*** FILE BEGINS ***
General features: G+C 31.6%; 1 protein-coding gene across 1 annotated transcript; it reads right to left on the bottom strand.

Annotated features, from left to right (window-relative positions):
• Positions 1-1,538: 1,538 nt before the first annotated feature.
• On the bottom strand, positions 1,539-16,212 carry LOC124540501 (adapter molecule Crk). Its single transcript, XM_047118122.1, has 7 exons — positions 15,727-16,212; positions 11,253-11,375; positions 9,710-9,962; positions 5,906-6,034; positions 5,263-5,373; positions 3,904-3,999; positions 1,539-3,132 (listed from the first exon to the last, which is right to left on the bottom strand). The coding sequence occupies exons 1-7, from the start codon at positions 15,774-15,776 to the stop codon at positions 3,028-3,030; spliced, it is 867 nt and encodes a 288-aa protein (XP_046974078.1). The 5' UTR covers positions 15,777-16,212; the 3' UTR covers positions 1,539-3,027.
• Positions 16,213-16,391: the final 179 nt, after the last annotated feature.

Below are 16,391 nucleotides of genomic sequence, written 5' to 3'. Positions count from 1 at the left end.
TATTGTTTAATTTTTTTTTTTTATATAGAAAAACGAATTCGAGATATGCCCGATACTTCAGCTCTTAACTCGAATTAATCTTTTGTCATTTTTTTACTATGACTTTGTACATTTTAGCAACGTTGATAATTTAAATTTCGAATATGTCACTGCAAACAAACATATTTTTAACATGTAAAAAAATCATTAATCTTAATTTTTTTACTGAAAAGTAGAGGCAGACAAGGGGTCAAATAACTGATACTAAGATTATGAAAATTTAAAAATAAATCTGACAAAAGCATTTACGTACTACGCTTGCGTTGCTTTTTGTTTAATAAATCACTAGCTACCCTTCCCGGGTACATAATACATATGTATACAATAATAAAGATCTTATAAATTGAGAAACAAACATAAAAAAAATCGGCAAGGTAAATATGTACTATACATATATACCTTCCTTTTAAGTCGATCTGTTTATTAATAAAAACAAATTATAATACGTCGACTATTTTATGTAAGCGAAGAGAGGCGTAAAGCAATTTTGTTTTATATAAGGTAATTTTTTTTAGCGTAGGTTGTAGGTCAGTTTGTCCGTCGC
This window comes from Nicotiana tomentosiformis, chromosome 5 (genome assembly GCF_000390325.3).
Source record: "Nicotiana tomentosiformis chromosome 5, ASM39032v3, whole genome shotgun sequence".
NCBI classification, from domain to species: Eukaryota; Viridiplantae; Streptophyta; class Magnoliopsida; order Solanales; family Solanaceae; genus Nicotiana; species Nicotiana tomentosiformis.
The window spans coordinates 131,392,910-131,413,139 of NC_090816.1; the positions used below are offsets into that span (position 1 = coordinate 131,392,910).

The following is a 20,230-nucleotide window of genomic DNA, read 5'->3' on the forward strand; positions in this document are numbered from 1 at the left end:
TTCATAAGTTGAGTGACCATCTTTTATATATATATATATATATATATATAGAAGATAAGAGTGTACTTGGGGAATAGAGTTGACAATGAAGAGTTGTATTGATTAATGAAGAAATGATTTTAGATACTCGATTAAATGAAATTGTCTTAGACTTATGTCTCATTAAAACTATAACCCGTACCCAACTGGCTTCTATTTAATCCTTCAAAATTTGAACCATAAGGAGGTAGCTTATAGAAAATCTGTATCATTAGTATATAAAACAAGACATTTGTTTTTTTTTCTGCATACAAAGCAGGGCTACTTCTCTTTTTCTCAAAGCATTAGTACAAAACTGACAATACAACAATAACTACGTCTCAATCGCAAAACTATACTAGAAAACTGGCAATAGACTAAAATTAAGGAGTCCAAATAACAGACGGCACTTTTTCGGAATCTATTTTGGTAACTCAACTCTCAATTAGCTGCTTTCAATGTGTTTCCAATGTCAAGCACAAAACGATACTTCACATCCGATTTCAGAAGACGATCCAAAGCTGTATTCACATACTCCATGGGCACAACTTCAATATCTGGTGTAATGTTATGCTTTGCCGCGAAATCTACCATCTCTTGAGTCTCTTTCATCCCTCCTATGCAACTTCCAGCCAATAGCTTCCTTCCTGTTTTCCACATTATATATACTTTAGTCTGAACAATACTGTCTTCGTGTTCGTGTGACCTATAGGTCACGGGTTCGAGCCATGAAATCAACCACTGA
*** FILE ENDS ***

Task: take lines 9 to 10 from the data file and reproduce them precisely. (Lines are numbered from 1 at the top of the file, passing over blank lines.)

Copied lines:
Source record: "Nicotiana tomentosiformis chromosome 5, ASM39032v3, whole genome shotgun sequence".
NCBI classification, from domain to species: Eukaryota; Viridiplantae; Streptophyta; class Magnoliopsida; order Solanales; family Solanaceae; genus Nicotiana; species Nicotiana tomentosiformis.